COMMENTARY: Pesticides pose risk for island and beyond

  • Tuesday, August 1, 2017 9:49am
  • Opinion

Michael Laurie (Courtesy Photo)

Diane Emerson and I work on pesticide issues on Vashon. We have had some success in working with retailers, talking with island organizations, schools and individuals and showing them how to use greener methods to garden. We are thankful that King County Parks stopped using an herbicide in the Maury Marine Park. We are also thankful that the Vashon Park District used no herbicides last year. And we are thankful for the Vashon Land Trust’s extensive use of physical weed removal and for supporting the idea of a public forum on Vashon herbicide use.

However, we have recently learned that several public organizations on Vashon use herbicides. We are concerned about this because we expect them to set a higher standard and be more transparent about herbicide use.

We are thankful that many groups and individuals only make limited use of herbicides. But others make wider use. And many small uses can add up to a big deal. Hearing how many agencies make use of herbicides on Vashon and knowing that Roundup and weed- and-feed products are some of the biggest sellers on Vashon leads us to think the total island use is sizable.

We have some concerns about their use especially since herbicides do not respect property lines, and we on Vashon share an aquifer, streams, shoreline and Puget Sound. Studies have found many herbicides in aquifers nationwide, in streams in the Puget Sound area and in Puget Sound itself.

A growing body of science is showing that some of these herbicides can be harmful. One of the products being used is Roundup, which science tells us likely causes cancer. Triclopyr is another that the science-based information at the Grow Smart Grow Safe (GSGS) website, growsmartgrowsafe.org, tells us can be harmful to wildlife and humans.

We know that some invasive plants are difficult or time consuming to remove by safe methods and organizations have limited budgets and staff to address weed control. What if 5 to 10 percent of the millions in organization budgets for purchasing land was set aside to fund safe weed removal? Would Vashon residents support 5 to 10 percent smaller public and non-profit land purchases if it meant the lands purchased were managed with very safe methods? Learn about safe alternatives at gardengreen.webs.com.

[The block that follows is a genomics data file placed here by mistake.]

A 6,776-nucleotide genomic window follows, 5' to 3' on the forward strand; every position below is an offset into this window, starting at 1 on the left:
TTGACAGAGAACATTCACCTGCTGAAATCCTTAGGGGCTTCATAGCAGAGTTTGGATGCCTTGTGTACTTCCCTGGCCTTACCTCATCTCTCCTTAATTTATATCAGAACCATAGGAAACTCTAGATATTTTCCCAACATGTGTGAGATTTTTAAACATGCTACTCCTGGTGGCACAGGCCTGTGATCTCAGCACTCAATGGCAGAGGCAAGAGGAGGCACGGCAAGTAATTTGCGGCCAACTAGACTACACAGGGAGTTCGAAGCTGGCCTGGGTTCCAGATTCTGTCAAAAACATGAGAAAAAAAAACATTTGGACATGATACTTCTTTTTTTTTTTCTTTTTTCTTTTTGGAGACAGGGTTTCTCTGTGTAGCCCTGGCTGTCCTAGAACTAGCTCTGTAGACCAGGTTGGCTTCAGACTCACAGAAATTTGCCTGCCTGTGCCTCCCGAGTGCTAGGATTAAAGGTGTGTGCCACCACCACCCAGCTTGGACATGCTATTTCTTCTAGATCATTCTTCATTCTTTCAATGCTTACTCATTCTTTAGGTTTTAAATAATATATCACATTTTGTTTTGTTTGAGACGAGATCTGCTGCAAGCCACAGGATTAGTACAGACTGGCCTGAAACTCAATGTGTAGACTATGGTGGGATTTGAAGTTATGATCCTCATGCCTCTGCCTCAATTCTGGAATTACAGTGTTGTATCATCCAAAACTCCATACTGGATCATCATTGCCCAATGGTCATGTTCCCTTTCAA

Is it the policy of all herbicide-using groups to limit use to only very hard-to-manage invasive plants? We don’t know, because not all of the organizations have detailed, publicly available herbicide policies. Not all herbicide use on Vashon has been for hard-to-control plants.

We would like to ask that agencies reveal what their detailed herbicide policies are. If they don’t have good detailed policies, we suggest the following:

No herbicide uses near streams, shorelines or known drinking water sources.

Use GSGS to understand how safe or toxic a product is. We have seen a case on the island of a group relying on a Dow Chemical site that told them an herbicide was safe, but GSGS showed that herbicide to be toxic to humans and wildlife.

Use GSGS to learn about and try the safely rated options first.

Notify neighbors and others that you are planning to spray. Give them the option to do some of the weed control to avoid the need for spraying or avoiding possible spray exposure.

Post signs before, during and after spraying.

Always read labels and follow directions.

Make sure that all herbicide use is only within the boundaries of your property.

Train staff on safer alternatives to herbicides.

The science is evolving, and we are learning that some products are more harmful than we used to think. Very few studies have looked at the breakdown products of herbicides or the interactions between multiple products. So even if we follow the most complete and up-to-date science, there is risk and uncertainty. For most products, we only know what the active ingredient is, and thus we can only review what the science says about the active ingredient. Yet we are beginning to learn that some of the unlisted non-active ingredients are very risky.

It may be that if multiple agencies step forward in a public forum and reveal how much of which herbicides they are using and they present best practice-based herbicide policies, that Vashon residents may decide that the risk is minimal. But right now, with so little information available on which products are used and how much, we are unable to make an informed decision about the risk.

— Michael Laurie has been a sustainability consultant for over 30 years.

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